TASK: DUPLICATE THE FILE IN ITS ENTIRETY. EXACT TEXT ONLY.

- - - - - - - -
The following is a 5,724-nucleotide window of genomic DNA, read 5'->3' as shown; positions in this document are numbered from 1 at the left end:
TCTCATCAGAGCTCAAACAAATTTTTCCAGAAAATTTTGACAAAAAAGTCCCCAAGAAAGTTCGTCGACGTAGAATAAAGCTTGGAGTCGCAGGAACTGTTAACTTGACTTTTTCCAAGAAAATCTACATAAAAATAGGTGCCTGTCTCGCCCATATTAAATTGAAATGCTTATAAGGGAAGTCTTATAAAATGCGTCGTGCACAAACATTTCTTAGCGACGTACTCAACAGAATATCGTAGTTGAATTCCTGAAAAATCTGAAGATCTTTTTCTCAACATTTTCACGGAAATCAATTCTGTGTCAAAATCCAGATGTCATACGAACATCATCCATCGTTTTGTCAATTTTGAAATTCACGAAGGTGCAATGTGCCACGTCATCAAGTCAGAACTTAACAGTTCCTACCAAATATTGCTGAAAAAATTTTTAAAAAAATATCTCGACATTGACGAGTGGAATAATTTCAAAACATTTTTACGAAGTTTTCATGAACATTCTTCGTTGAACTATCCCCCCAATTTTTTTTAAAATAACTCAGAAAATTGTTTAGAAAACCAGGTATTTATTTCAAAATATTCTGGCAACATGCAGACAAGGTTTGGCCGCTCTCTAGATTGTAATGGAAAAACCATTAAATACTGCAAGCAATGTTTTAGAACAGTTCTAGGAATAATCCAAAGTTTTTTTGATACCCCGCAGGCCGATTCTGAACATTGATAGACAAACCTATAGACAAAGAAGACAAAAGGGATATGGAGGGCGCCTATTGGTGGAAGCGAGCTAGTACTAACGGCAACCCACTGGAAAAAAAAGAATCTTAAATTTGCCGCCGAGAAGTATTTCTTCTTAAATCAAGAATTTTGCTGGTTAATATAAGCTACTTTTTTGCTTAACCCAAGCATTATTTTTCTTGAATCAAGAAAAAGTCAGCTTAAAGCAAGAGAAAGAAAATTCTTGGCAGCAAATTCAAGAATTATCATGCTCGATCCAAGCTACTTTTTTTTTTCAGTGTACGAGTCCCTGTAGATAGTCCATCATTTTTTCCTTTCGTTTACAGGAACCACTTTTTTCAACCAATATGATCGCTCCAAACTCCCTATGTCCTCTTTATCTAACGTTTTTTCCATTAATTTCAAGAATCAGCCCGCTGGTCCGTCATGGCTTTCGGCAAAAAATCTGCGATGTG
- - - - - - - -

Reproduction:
The following is a 5,724-nucleotide window of genomic DNA, read 5'->3' as shown; positions in this document are numbered from 1 at the left end:
TCTCATCAGAGCTCAAACAAATTTTTCCAGAAAATTTTGACAAAAAAGTCCCCAAGAAAGTTCGTCGACGTAGAATAAAGCTTGGAGTCGCAGGAACTGTTAACTTGACTTTTTCCAAGAAAATCTACATAAAAATAGGTGCCTGTCTCGCCCATATTAAATTGAAATGCTTATAAGGGAAGTCTTATAAAATGCGTCGTGCACAAACATTTCTTAGCGACGTACTCAACAGAATATCGTAGTTGAATTCCTGAAAAATCTGAAGATCTTTTTCTCAACATTTTCACGGAAATCAATTCTGTGTCAAAATCCAGATGTCATACGAACATCATCCATCGTTTTGTCAATTTTGAAATTCACGAAGGTGCAATGTGCCACGTCATCAAGTCAGAACTTAACAGTTCCTACCAAATATTGCTGAAAAAATTTTTAAAAAAATATCTCGACATTGACGAGTGGAATAATTTCAAAACATTTTTACGAAGTTTTCATGAACATTCTTCGTTGAACTATCCCCCCAATTTTTTTTAAAATAACTCAGAAAATTGTTTAGAAAACCAGGTATTTATTTCAAAATATTCTGGCAACATGCAGACAAGGTTTGGCCGCTCTCTAGATTGTAATGGAAAAACCATTAAATACTGCAAGCAATGTTTTAGAACAGTTCTAGGAATAATCCAAAGTTTTTTTGATACCCCGCAGGCCGATTCTGAACATTGATAGACAAACCTATAGACAAAGAAGACAAAAGGGATATGGAGGGCGCCTATTGGTGGAAGCGAGCTAGTACTAACGGCAACCCACTGGAAAAAAAAGAATCTTAAATTTGCCGCCGAGAAGTATTTCTTCTTAAATCAAGAATTTTGCTGGTTAATATAAGCTACTTTTTTGCTTAACCCAAGCATTATTTTTCTTGAATCAAGAAAAAGTCAGCTTAAAGCAAGAGAAAGAAAATTCTTGGCAGCAAATTCAAGAATTATCATGCTCGATCCAAGCTACTTTTTTTTTTCAGTGTACGAGTCCCTGTAGATAGTCCATCATTTTTTCCTTTCGTTTACAGGAACCACTTTTTTCAACCAATATGATCGCTCCAAACTCCCTATGTCCTCTTTATCTAACGTTTTTTCCATTAATTTCAAGAATCAGCCCGCTGGTCCGTCATGGCTTTCGGCAAAAAATCTGCGATGTG